Merrimack Pharmaceuticals President and CEO Richard Peters, M.D., Ph.D.
Merrimack Pharmaceuticals President and CEO Richard Peters, M.D., Ph.D.

Merrimack Pharmaceuticals said today it will review its entire development pipeline, including its lead candidate MM-121 (seribantumab), after the monoclonal antibody failed a Phase II trial in patients with non-small cell lung cancer—the company’s second clinical failure in four months.

MM-121 missed its primary endpoint in the Phase II SHERLOC trial (NCT02387216) by failing to improve progression-free survival (PFS) after being added to docetaxel in patients with heregulin positive NSCLC, the company said.

Merrimack did not disclose detailed data, but said it plans to present “observations” from SHERLOC at an unspecified future oncology meeting.

“The data provide a definitive signal that MM-121 does not improve clinical outcomes for patients with non-small cell lung cancer and, in line with this efficient development strategy, we plan to look closely at the data as we assess the continued development of MM-121 and evaluate our pipeline more broadly,” Merrimack president and CEO Richard Peters, M.D., Ph.D., said in a statement.

The failure of SHERLOC is Merrimack’s second clinical setback since June, when the company ceased development of its pancreatic cancer candidate MM-141  (istiratumab) following its failure in a Phase II trial.

Merrimack said it plans to provide the results of its portfolio review, and an update on its development pipeline, on November 7 when it holds its quarterly conference call with analysts to discuss third-quarter results.

The company’s pipeline includes one other clinical candidate, MM-310, a novel antibody-directed nanotherapeutic (ADN) targeting the EphA2 receptor. Merrimack is set to read out data on the solid tumor candidate by year’s end from a Phase I study (NCT03076372) that has been enrolling patients.

Also in Merrimack’s pipeline are several preclinical candidates, including: MM-161, a monoclonal antibody targeting FGFR IIIc-Isoforms; ATRI, a nanoliposome targeting ATR; TRIL, a ligand fusion targeting Death Receptor 4 and Death Receptor 5; BCL2/BCLXL, a nanoliposome targeting BCL2/BCLXL; STIMULI™, a group of multispecific TNF superfamily receptor agonists for immune stimulation; and an undisclosed immuno-oncology candidate.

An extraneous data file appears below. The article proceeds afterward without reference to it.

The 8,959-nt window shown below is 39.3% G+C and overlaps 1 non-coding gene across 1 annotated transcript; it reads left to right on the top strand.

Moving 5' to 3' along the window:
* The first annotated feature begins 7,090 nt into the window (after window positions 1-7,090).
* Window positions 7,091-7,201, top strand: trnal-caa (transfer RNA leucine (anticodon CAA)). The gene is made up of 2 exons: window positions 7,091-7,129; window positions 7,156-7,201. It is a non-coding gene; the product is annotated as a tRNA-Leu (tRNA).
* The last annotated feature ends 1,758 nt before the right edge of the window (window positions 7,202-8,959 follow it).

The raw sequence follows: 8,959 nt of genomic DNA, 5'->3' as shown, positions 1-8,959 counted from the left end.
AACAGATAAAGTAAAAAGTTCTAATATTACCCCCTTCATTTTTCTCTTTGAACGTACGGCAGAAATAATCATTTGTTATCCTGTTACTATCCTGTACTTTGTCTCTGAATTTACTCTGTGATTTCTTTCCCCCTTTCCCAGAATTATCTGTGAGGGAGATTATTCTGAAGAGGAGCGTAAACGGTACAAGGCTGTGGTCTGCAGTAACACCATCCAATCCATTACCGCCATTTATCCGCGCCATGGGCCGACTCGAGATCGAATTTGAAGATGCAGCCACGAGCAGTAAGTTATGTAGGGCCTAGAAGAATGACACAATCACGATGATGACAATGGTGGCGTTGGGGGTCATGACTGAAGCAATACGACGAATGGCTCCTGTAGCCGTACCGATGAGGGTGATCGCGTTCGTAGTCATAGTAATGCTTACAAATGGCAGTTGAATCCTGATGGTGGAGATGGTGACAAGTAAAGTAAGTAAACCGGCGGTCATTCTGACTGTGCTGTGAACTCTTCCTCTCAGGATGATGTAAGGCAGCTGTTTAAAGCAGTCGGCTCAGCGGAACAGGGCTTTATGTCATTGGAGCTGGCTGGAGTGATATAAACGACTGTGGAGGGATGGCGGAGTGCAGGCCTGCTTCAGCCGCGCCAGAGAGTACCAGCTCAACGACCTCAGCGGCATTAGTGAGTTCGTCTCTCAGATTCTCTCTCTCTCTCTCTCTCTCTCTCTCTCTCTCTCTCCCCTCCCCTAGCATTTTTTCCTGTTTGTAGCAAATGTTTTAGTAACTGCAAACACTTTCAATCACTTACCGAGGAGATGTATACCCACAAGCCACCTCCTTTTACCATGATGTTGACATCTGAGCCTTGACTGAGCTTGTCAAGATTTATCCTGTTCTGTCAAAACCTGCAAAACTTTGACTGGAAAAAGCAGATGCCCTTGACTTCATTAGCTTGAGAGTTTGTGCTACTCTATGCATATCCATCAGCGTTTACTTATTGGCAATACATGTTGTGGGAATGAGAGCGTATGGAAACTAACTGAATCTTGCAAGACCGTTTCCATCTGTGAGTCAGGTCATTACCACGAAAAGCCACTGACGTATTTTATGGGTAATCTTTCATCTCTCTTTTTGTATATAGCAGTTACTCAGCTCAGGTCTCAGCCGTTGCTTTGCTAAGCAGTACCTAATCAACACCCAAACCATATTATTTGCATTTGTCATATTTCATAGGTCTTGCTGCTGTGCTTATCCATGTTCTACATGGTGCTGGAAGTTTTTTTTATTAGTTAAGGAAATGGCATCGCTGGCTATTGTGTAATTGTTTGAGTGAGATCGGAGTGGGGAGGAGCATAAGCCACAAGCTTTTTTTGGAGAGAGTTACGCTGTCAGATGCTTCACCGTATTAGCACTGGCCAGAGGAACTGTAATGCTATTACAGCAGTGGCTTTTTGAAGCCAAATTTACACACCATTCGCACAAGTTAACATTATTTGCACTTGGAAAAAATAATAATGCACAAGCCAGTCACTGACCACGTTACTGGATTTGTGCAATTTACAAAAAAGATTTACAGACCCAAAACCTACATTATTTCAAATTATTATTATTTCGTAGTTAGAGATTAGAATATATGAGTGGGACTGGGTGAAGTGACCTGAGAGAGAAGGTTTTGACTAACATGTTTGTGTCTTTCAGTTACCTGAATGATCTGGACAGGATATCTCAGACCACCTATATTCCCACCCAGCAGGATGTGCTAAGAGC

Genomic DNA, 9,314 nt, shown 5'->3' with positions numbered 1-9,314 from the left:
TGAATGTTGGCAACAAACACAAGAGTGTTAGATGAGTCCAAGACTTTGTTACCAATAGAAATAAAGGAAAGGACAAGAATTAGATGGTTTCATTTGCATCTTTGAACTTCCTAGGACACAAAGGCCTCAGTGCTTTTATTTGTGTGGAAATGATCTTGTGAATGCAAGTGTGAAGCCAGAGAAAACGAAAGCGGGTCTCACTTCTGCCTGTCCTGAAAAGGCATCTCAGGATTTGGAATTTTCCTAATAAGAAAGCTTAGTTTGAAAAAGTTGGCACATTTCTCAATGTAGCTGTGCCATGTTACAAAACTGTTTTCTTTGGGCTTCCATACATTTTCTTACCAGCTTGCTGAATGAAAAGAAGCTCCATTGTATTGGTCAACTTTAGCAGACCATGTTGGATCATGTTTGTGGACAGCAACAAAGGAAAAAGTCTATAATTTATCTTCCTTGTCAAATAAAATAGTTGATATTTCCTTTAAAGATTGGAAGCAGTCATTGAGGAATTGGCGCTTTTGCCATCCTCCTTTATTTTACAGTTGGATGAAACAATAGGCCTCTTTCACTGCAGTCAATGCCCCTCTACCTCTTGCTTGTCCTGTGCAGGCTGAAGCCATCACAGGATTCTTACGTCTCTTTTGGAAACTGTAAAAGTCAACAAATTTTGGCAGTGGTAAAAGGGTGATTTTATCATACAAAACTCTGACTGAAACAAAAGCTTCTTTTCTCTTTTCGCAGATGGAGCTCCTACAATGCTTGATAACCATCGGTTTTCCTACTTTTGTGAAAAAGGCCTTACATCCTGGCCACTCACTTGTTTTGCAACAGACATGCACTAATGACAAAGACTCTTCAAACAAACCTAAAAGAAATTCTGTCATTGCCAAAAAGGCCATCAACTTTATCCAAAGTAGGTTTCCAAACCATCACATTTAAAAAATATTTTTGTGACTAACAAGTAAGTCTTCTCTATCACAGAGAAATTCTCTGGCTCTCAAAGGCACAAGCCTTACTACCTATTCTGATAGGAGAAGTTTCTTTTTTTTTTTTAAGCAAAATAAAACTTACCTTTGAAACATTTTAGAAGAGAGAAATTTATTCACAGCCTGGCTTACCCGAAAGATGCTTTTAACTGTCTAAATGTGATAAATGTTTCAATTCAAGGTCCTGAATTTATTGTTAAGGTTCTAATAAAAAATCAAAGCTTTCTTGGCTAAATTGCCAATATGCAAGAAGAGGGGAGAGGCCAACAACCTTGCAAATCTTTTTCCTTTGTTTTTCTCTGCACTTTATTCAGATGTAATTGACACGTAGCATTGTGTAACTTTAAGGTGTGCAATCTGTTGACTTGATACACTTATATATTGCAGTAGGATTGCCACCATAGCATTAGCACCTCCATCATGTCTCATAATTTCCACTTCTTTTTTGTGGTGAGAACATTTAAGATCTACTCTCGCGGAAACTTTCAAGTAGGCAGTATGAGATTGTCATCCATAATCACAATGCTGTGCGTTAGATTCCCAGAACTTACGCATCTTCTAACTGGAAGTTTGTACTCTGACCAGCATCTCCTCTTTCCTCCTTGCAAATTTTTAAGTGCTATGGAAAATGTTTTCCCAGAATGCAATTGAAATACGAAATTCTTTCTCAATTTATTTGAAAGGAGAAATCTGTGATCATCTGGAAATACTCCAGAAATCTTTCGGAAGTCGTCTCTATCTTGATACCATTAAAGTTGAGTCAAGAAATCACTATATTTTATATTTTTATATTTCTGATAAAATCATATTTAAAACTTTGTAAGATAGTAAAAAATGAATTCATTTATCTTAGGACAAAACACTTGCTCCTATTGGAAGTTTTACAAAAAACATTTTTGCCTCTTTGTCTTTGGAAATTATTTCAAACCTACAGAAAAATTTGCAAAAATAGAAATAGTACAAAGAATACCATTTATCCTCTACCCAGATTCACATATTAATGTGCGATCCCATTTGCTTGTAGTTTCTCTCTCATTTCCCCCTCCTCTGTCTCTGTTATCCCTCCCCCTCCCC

“Across the board, we are encouraged by the progress we have seen from these programs, which target three distinct areas of focus: growth factor pathways, cellular proliferation and repair, and immuno-oncology,” Dr. Peters reassured analysts August 7 on Merrimack’s quarterly conference call following the release of second-quarter results, according to a transcript by Seeking Alpha.


‘Very Disappointed’

SHERLOC was a randomized, open-label study that enrolled 109 patients with NSCLC, all of whom underwent a biomarker screen for high tumor expression of heregulin, the signal for the HER3 receptor that is prevalent in solid tumors. Patients were also required to have received a prior platinum-based therapy, as well as prior immunotherapy where available and clinically indicated.

The trial’s key secondary endpoints were objective response rate (ORR), time to progression, and overall survival as key secondary endpoints. SHERLOC was launched in February 2015 and completed patient enrollment last month.

Merrimack CMO Sergio Santillana, M.D., M.Sc.
Merrimack CMO Sergio Santillana, M.D., M.Sc.

“We are very disappointed by the outcome of this study, in particular for patients and families facing this difficult diagnosis,” added Merrimack CMO Sergio Santillana, M.D., M.Sc.

MM-121 is a fully human anti-HER3 (ErbB3) monoclonal antibody designed to target phenotypically distinct heregulin positive cancers within solid tumors by blocking the HER3 pathway by preventing the signal between heregulin and the HER3 receptor.

Since heregulin-positive cancer cells are characterized by their ability to escape the effects of targeted, cytotoxic, and anti-endocrine therapies, Merrimack reasoned that identifying heregulin positive cancer cells by RNA in situ hybridization (ISH) would have detected tumors at risk for rapid clinical progression. When used in combination with chemo, MM-121 is designed to block the heregulin/HER3 signaling axis to make these cells more responsive to the effects of the combo, thus delivering improved clinical outcomes, according to the company.

MM-121 received the FDA’s orphan drug designation in November 2017 for the treatment of heregulin positive non-small cell lung cancer.

MM-121 continues to be evaluated in another Phase II trial, SHERBOC (NCT03241810), in which the candidate is being assessed in combination with fulvestrant, versus placebo and fulvestrant, in patients with heregulin positive, hormone receptor-positive, and ErbB2 (HER2) negative, post-menopausal metastatic breast cancer.

The trial’s primary endpoint is PFS, with ORR, time to progression and overall survival as key secondary endpoints.

In February, SHERBOC began enrollment of patients who had progressed after one or two lines of prior systemic therapies for metastatic or locally advanced disease and have received prior CDK inhibitor-based therapy.

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